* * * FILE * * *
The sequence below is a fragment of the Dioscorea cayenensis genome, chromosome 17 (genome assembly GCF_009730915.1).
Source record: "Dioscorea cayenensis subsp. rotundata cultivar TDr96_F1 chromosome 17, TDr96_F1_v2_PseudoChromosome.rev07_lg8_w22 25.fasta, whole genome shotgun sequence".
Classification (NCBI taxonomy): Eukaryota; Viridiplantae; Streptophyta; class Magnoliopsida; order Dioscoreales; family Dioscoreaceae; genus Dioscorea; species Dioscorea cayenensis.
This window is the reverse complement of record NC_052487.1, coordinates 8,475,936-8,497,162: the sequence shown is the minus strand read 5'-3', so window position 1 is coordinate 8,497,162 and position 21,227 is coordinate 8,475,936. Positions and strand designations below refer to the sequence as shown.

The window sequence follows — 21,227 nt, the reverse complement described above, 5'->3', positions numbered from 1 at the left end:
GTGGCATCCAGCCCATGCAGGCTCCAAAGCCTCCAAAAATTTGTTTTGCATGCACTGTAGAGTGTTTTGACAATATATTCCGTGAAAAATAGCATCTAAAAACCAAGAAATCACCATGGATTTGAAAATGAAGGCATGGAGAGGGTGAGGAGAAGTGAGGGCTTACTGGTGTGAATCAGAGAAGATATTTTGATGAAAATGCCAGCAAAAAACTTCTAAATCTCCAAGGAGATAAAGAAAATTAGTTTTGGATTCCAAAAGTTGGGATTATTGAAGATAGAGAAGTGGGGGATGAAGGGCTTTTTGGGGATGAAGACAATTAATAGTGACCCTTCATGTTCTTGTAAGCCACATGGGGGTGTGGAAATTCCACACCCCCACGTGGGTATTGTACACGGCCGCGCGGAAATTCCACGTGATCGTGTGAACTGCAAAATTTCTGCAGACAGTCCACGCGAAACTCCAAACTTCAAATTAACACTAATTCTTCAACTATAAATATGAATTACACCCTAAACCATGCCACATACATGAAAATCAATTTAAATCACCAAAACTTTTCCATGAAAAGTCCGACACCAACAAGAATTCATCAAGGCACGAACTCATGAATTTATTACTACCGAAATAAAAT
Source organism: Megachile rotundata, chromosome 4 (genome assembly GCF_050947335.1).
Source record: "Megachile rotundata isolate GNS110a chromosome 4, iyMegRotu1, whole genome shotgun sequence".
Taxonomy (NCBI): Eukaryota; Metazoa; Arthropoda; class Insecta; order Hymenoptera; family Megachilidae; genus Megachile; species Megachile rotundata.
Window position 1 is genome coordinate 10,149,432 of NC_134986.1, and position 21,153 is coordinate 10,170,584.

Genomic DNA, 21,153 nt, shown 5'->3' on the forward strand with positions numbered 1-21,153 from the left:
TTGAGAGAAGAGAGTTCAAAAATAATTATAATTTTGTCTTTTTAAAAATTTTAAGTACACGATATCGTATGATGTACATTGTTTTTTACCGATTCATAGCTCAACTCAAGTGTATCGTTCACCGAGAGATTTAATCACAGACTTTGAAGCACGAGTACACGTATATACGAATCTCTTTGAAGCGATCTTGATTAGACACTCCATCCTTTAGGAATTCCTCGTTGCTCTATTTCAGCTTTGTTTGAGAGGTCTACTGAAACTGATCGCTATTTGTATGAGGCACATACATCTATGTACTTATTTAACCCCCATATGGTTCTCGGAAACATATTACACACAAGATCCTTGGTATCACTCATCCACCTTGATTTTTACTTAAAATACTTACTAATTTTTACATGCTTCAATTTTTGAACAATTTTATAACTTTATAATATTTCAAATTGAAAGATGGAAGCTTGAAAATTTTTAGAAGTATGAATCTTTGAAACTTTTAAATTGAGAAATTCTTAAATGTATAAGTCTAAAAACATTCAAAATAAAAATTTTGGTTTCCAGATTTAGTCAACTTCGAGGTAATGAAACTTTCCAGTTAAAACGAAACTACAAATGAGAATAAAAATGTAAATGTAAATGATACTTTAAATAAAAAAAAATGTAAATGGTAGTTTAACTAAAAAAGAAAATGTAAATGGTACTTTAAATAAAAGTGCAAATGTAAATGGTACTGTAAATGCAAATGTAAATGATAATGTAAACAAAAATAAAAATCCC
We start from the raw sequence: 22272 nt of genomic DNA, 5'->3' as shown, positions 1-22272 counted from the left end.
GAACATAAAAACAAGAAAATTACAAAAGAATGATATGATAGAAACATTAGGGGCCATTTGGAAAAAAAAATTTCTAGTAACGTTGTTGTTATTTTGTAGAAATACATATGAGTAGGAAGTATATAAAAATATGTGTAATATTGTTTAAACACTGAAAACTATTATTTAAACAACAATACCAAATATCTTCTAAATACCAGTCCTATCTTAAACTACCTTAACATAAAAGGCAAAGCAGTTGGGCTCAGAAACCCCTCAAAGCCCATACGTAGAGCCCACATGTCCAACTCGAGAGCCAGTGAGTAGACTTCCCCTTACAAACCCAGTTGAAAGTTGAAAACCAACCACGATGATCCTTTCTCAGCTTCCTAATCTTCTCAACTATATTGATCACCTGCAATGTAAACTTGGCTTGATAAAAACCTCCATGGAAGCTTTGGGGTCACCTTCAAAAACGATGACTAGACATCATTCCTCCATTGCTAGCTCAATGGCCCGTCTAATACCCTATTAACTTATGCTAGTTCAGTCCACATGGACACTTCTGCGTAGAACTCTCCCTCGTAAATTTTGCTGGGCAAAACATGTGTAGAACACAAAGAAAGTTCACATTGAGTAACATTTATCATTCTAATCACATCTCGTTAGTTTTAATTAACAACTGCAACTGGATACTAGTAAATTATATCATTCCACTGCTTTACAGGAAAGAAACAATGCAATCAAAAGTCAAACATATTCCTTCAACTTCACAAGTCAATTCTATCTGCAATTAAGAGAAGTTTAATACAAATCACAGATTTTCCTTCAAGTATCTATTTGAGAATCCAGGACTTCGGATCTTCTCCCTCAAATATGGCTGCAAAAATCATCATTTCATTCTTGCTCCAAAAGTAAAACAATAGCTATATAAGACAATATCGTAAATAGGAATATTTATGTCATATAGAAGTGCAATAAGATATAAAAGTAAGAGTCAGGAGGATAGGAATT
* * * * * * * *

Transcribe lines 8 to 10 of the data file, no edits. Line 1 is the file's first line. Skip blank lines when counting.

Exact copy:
Source record: "Megachile rotundata isolate GNS110a chromosome 4, iyMegRotu1, whole genome shotgun sequence".
Taxonomy (NCBI): Eukaryota; Metazoa; Arthropoda; class Insecta; order Hymenoptera; family Megachilidae; genus Megachile; species Megachile rotundata.
Window position 1 is genome coordinate 10,149,432 of NC_134986.1, and position 21,153 is coordinate 10,170,584.